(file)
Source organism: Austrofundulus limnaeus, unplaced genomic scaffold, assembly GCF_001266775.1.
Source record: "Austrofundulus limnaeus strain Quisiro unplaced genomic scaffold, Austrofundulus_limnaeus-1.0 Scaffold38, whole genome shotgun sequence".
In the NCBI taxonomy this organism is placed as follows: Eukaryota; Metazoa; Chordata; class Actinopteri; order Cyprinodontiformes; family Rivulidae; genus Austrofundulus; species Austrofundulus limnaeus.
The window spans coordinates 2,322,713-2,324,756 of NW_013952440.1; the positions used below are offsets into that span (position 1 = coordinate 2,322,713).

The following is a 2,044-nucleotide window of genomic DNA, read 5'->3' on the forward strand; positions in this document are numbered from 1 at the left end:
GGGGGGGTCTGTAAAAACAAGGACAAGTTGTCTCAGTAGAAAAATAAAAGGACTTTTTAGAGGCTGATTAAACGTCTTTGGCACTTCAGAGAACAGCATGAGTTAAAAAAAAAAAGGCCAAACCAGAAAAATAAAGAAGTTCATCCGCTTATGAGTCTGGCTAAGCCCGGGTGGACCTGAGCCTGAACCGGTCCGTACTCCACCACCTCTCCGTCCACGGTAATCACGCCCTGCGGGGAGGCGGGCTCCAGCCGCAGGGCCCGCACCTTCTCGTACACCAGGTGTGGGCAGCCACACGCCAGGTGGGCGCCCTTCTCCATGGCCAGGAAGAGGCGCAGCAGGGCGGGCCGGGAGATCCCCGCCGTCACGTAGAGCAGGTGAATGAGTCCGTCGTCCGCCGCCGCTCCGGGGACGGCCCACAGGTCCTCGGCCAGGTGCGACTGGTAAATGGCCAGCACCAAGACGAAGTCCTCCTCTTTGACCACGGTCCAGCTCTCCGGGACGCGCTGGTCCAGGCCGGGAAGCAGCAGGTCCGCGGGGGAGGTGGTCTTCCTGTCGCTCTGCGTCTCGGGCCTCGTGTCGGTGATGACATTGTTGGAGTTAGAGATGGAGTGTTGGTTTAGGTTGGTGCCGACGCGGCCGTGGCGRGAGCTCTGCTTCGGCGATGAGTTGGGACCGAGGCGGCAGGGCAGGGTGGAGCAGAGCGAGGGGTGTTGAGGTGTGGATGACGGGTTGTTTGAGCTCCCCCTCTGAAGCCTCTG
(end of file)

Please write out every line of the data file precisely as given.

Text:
Source organism: Austrofundulus limnaeus, unplaced genomic scaffold, assembly GCF_001266775.1.
Source record: "Austrofundulus limnaeus strain Quisiro unplaced genomic scaffold, Austrofundulus_limnaeus-1.0 Scaffold38, whole genome shotgun sequence".
In the NCBI taxonomy this organism is placed as follows: Eukaryota; Metazoa; Chordata; class Actinopteri; order Cyprinodontiformes; family Rivulidae; genus Austrofundulus; species Austrofundulus limnaeus.
The window spans coordinates 2,322,713-2,324,756 of NW_013952440.1; the positions used below are offsets into that span (position 1 = coordinate 2,322,713).

The following is a 2,044-nucleotide window of genomic DNA, read 5'->3' on the forward strand; positions in this document are numbered from 1 at the left end:
GGGGGGGTCTGTAAAAACAAGGACAAGTTGTCTCAGTAGAAAAATAAAAGGACTTTTTAGAGGCTGATTAAACGTCTTTGGCACTTCAGAGAACAGCATGAGTTAAAAAAAAAAAGGCCAAACCAGAAAAATAAAGAAGTTCATCCGCTTATGAGTCTGGCTAAGCCCGGGTGGACCTGAGCCTGAACCGGTCCGTACTCCACCACCTCTCCGTCCACGGTAATCACGCCCTGCGGGGAGGCGGGCTCCAGCCGCAGGGCCCGCACCTTCTCGTACACCAGGTGTGGGCAGCCACACGCCAGGTGGGCGCCCTTCTCCATGGCCAGGAAGAGGCGCAGCAGGGCGGGCCGGGAGATCCCCGCCGTCACGTAGAGCAGGTGAATGAGTCCGTCGTCCGCCGCCGCTCCGGGGACGGCCCACAGGTCCTCGGCCAGGTGCGACTGGTAAATGGCCAGCACCAAGACGAAGTCCTCCTCTTTGACCACGGTCCAGCTCTCCGGGACGCGCTGGTCCAGGCCGGGAAGCAGCAGGTCCGCGGGGGAGGTGGTCTTCCTGTCGCTCTGCGTCTCGGGCCTCGTGTCGGTGATGACATTGTTGGAGTTAGAGATGGAGTGTTGGTTTAGGTTGGTGCCGACGCGGCCGTGGCGRGAGCTCTGCTTCGGCGATGAGTTGGGACCGAGGCGGCAGGGCAGGGTGGAGCAGAGCGAGGGGTGTTGAGGTGTGGATGACGGGTTGTTTGAGCTCCCCCTCTGAAGCCTCTG